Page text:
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  5. "Duas almas, um pensamento."

"Duas almas, um pensamento."

Translation:Two souls, one thought.

March 31, 2013



"Two souls, one heart" is an expression in English. I don't know if that answer is accepted in this case. If that's what they were aiming for then I think they've missed the mark.


The literal translation here is unnatural in English, so I tried an idiomatic translation which was refused. How, then, would I say in Portuguese: 'Great minds think alike' ??


That would be somehow like this: "mentes brilhantes são semelhantes" / "os bons espíritos fazem boa liga". In French, that could be "les beaux esprits se rencontrent" but I haven't found on the net and I can't remember now if we have any proverb similar to this. The solution for the problem depend on the context and the purpose of its use. But I don't think brazilian people will find it difficult to understand if you use the literal meaning: "as grandes mentes pensam da mesma maneira". Hope that helps...


Aussi parlez-vous français, Monsieur Paulo? :O


Je parlais plus de français au paravant.... =/


Or possibly "birds of a feather".


I wonder, is this a common expression in Brazil? :)

Isso é uma expressão comum no Brasil? :)


Well.. I've never heard of that before...


It could be a German proverb translated into Portuguese: http://www.languagerealm.com/german/germanproverbs_z.php


if you are refering to

  • "Zwei Seelen und ein Gedank "

Then I have to say that it doesn't sound like a proverb I ever used (and also Gedank sounds like what you would find in really old poems, the correct word is Gedanke)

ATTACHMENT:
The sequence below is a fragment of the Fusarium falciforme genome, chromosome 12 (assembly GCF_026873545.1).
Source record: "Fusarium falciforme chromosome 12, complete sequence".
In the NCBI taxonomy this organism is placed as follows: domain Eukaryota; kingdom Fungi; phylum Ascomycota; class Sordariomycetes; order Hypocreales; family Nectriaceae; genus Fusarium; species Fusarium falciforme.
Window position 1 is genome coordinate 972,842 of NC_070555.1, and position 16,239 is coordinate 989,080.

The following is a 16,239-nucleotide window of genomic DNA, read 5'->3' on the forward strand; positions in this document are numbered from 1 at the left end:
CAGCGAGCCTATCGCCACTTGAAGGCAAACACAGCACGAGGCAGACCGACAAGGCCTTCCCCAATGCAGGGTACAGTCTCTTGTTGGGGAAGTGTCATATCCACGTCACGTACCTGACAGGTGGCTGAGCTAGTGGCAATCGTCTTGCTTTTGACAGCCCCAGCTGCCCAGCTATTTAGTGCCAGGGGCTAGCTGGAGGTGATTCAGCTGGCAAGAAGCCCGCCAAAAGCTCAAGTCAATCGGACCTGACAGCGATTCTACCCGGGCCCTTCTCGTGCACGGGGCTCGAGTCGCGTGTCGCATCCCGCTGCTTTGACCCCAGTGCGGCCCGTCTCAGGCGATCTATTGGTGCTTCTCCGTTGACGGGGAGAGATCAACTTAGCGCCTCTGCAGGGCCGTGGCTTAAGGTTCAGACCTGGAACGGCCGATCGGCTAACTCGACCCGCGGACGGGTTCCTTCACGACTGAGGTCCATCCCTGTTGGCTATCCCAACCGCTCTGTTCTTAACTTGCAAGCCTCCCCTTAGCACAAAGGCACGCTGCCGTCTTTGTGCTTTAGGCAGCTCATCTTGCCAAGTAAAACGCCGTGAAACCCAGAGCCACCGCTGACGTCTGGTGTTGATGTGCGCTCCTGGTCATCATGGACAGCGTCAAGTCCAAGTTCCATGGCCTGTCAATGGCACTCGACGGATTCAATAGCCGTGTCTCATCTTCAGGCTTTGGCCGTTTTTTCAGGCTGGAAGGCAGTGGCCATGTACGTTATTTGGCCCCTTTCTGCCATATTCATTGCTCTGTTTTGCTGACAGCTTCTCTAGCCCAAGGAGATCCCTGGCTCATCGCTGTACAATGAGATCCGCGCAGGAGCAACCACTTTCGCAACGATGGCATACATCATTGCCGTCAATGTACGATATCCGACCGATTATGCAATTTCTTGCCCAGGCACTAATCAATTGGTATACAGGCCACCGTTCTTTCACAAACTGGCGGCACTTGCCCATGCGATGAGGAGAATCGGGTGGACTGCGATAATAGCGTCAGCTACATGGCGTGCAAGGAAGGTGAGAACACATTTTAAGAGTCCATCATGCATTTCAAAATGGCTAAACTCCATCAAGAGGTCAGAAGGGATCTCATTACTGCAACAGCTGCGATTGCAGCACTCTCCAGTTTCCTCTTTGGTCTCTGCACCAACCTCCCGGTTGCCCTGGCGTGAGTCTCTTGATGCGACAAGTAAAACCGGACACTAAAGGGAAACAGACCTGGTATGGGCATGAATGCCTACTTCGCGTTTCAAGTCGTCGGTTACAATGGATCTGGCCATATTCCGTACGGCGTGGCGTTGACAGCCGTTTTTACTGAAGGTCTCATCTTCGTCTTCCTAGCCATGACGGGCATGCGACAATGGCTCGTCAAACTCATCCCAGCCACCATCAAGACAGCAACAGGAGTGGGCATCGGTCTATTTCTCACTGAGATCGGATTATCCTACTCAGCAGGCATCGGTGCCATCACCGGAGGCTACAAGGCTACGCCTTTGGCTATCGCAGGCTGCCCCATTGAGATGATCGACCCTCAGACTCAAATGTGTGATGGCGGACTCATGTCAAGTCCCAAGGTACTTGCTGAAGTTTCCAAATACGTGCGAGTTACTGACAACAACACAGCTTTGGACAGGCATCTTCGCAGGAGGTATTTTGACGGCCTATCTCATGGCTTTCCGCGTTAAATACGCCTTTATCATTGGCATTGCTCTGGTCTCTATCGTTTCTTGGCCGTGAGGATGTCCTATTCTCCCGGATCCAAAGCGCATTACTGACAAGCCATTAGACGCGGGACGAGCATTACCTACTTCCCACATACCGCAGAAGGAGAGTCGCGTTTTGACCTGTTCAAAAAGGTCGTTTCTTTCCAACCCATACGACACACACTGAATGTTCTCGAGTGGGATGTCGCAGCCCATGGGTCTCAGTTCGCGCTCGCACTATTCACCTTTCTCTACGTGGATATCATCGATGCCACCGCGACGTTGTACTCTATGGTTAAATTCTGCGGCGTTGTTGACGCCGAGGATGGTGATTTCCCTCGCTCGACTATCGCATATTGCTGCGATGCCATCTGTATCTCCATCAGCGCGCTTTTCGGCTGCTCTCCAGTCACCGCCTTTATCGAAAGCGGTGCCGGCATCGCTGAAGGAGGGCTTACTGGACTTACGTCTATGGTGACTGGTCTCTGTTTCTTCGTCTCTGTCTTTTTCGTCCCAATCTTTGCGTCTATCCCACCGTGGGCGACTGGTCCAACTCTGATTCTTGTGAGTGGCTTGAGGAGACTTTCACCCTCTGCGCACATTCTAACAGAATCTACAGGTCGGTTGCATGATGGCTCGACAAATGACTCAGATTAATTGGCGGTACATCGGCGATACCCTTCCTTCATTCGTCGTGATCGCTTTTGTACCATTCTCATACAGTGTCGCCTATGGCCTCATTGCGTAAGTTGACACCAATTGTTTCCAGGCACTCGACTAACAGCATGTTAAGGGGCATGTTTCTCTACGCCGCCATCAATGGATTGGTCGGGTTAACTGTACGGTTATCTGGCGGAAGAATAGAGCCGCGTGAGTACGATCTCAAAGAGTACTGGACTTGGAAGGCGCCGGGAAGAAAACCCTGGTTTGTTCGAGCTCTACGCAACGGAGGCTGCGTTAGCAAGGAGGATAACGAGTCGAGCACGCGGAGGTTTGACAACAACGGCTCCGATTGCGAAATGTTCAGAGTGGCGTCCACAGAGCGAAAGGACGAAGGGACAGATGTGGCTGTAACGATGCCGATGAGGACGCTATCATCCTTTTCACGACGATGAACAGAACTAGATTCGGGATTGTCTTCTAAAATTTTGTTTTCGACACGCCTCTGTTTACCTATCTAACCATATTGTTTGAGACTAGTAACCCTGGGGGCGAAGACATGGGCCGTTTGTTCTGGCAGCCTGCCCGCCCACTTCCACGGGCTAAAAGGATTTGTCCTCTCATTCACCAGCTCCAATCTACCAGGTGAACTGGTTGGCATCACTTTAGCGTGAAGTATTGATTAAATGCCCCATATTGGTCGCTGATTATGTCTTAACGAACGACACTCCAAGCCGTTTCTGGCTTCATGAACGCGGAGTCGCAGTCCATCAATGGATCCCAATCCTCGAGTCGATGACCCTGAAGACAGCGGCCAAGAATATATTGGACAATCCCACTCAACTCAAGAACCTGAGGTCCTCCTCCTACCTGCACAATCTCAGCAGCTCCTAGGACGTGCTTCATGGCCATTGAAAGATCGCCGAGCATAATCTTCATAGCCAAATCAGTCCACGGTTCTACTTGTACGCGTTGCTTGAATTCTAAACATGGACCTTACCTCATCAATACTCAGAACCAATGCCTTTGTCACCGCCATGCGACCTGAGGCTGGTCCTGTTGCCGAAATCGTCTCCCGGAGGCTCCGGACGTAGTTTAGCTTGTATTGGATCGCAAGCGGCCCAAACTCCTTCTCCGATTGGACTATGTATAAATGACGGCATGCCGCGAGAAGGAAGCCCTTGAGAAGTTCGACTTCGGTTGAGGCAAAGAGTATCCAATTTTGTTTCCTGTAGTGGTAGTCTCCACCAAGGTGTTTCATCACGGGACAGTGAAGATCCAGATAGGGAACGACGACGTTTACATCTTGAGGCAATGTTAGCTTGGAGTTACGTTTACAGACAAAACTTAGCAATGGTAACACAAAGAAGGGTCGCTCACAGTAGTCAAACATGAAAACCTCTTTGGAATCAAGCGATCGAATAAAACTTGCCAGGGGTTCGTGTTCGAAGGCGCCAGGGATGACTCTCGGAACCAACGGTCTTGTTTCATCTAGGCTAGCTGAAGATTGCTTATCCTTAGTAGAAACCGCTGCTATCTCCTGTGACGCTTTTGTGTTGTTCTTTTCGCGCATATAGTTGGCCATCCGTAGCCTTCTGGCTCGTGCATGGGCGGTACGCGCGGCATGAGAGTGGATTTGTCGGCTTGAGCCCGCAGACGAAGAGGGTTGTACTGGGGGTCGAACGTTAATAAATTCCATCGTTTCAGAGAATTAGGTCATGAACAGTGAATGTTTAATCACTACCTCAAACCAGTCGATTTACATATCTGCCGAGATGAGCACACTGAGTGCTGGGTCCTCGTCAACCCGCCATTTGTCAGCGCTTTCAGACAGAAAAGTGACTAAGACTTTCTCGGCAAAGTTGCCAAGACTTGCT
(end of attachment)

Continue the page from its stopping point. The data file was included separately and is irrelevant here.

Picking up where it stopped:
Have to say that "Zwei Herzen, ein Gedanke" seems more common (Two hearts, one thought)

But it is rather used in a more lighthearted manner as "Zwei Deppen, ein Gedanke" (Two idiots, one thought)


German. I want to learn that language after Portuguese, French, and Romanian soon. It sounds awesome (I want to say bad *** but there might be kids learning this).


Have we figured out what this means yet? The two souls, one heart english translation seems to make sense?


It just means what it says. Two people who think alike or have done so in a particular instance.


Great minds think alike, I suppose! :)


Can I use 'a' instead of 'one'?


It's not accepted.


Wouldn't "one" work better here to contrast numbers? "Two souls, one thought**".


Then there's the song "Two hearts, one mind," by Phil Collins. https://www.youtube.com/watch?v=SidxJz94Svs


I out "Two souls but a single thought". It was rejected but I have suggested it as an answer.


What is commonly said in Britain is "Two minds but a single thought". That is what I meant to put above.


Never heard that in Britain

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